The Australian Government Rebate on Private Health Insurance explained

At Australian Unity we believe health insurance should be simple to understand and useful too.

With this in mind, we've created a list of FAQs to help explain the latest government’s changes to the way your rebate is calculated.

And please remember, if you have any further questions, just to call our friendly team on 13 29 39 or contact us online. We’re here to help.

The government has made more changes to the way your rebate is calculated.

Until now when the price of your cover increased, your rebate increased by the same proportion.

From 1 April 2014 the rebate will be calculated differently. This calculation is linked to the rate of inflation and the industry average price increase. This means the value of your rebate may diminish over time. This change applies to all Australian health funds.

To help our members better understand these changes and the impact on your personal circumstances, we recommend you read the following information, and contact if you have any questions.

Frequently Asked Questions

Am I affected?

Yes, this change applies to anybody who claims the rebate.

Can I pre-pay my cover and avoid the changes?

Generally speaking, if your payment is applied to your membership before 27 March 2014, it will lock in your current rebate level for the duration of the pre-paid period.

Payments or adjustments applied to your membership after 1 April 2014 will follow the new legislation and rebate amount.

Do I have to register for the rebate?

Yes. To be sent a Rebate Application form, call us on 13 29 39. Alternatively, visit Online Member Services and apply online.

If you choose not to nominate a tier, or you nominate an incorrect tier, the ATO will correct any over or under payment of your rebate in your annual tax return in the form of a tax refund or liability.

What is Income Testing?

On 1 July 2012, The Australian Government Rebate on Private Health Insurance became income tested.

This means the rebate you receive to discount the cover’s price is affected by a variety of factors, including your age, income and the number of children covered under your policy.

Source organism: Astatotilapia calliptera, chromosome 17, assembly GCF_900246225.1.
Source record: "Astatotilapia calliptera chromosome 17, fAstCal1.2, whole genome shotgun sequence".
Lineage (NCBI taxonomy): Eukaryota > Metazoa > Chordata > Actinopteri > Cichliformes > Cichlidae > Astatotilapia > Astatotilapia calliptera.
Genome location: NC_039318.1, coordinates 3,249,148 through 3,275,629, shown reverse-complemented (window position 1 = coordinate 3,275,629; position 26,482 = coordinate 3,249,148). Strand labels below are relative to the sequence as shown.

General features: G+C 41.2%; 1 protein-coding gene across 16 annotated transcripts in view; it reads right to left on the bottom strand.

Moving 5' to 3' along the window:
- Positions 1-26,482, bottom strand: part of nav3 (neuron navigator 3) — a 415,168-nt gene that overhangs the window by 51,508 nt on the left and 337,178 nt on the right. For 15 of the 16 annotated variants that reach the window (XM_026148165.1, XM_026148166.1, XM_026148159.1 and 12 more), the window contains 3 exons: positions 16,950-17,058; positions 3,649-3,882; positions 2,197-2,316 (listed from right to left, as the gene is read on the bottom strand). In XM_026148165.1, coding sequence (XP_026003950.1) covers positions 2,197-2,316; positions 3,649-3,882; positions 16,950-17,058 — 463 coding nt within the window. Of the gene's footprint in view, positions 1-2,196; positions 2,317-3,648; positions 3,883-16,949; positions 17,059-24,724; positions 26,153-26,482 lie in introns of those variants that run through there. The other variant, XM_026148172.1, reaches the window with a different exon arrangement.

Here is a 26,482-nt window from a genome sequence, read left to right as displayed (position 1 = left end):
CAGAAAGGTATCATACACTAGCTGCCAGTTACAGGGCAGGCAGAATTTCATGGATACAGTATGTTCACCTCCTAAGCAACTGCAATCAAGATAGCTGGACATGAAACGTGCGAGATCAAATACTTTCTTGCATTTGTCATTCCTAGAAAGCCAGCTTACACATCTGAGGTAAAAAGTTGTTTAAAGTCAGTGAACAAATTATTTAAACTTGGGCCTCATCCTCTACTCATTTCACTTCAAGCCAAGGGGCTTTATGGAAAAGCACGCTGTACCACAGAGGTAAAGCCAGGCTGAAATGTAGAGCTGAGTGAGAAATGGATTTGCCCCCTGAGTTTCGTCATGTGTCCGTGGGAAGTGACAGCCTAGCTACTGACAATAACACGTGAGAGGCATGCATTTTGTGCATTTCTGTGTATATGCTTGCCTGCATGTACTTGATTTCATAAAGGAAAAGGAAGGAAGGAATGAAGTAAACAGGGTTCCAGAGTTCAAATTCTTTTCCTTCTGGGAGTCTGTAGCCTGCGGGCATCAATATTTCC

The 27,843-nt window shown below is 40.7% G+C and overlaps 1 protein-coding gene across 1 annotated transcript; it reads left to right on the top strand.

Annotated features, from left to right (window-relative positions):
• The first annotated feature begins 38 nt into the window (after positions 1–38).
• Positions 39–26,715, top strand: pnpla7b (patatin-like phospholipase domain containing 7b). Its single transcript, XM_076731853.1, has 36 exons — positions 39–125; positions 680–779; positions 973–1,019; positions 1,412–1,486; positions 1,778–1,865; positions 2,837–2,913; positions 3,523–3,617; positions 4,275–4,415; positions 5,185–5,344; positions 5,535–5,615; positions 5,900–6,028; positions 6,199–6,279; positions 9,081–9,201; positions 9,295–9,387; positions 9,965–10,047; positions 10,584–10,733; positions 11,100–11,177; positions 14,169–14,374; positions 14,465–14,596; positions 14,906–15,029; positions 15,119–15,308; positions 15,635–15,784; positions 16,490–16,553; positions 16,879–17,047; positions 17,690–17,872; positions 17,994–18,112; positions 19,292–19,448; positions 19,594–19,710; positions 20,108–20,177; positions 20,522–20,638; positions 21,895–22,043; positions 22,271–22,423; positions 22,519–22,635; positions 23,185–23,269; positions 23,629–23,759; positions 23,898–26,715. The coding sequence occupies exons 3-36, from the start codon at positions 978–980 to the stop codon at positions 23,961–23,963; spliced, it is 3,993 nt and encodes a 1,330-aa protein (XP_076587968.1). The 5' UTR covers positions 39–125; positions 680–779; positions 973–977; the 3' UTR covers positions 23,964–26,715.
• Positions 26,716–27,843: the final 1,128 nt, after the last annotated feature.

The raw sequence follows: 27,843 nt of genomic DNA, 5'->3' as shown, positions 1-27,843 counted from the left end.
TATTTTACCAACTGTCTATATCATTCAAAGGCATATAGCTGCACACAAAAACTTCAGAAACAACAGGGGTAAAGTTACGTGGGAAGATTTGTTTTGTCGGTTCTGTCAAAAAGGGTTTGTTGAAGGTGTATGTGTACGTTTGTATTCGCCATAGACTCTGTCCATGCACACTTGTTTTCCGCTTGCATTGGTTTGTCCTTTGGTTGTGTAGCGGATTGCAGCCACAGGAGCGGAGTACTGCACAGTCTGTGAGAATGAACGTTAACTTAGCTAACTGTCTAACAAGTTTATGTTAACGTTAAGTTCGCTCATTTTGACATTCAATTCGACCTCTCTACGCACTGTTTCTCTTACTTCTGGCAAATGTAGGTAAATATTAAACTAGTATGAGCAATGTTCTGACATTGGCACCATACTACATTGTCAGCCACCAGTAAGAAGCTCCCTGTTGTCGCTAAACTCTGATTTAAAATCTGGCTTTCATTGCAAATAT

Who is income tested for the Australian Government Rebate?

Each adult on the policy will be income tested to determine what their share of the price paid is how much rebate they will receive. You will need to nominate an income tier based on the amount you earn, see the table below:

Rebate table

Who is classified as a dependent child for entitlement to the rebate?

A dependent child is classified as being:

under 23 years of age


aged between 23 and 25 years of age and engaged in full-time study or undertaking a trade apprenticeship. They cannot be married or in a de facto relationship.

What happens if my tax or financial circumstances change during the year?

To change your selected rebate tier, call us on 13 29 39 or visit Online Member Services.

Can I claim the rebate at tax time?

Yes. You can claim the rebate as a reduction to the price of your health insurance or get the money back as a tax credit in your annual tax return.

Where can I get more information?

You can find more technical information at the Department of Health website,

Update your Australian Government Rebate tier

 Notify us of your Rebate Tier by accessing Online Member Services and selecting "Update your Rebate Tier".

Medicare Levy Surcharge (MLS)

The MLS is an additional tax of between 1.0% and 1.5% paid by singles, couples and families who don’t have private hospital cover and who have taxable incomes over a certain thresholds.

As of the 2014/15 financial year, the MLS is applied to the following income thresholds:

Rebate table

Tell me more about the MLS

Lifetime Health Cover (LHC) loading

The LHC loading applies if you didn’t have private hospital cover

before 1 July 2000


before the 1st of July following your 31st birthday (whichever is later) you pay 2% extra, plus an extra 2% for every year after this date you didn’t have it.

This additional amount is known as your LHC loading.

For example, if you took out hospital cover in 2008 as a 40 year old, you would pay a 20% LHC loading on top of the standard price of your hospital cover.

Important notes

You stop paying the loading after you’ve paid for hospital cover for ten continuous years.

The maximum loading amount is 70%.

Recent changes to the way the LHC is calculated

If you earn under $140,001 as a single or $280,001 as a family, you may be entitled to receive the Australian Government Rebate on Private Health Insurance.

This rebate can reduce the price of your cover depending on your age and income.

Up until 1 July 2013, this rebate was applied to your LHC loading.

From 1 July 2013, the rebate will no longer apply to the LHC loading part of your cover's price, and now everyone who pays the loading has to pay all of it.

Tell me more about the LHC loading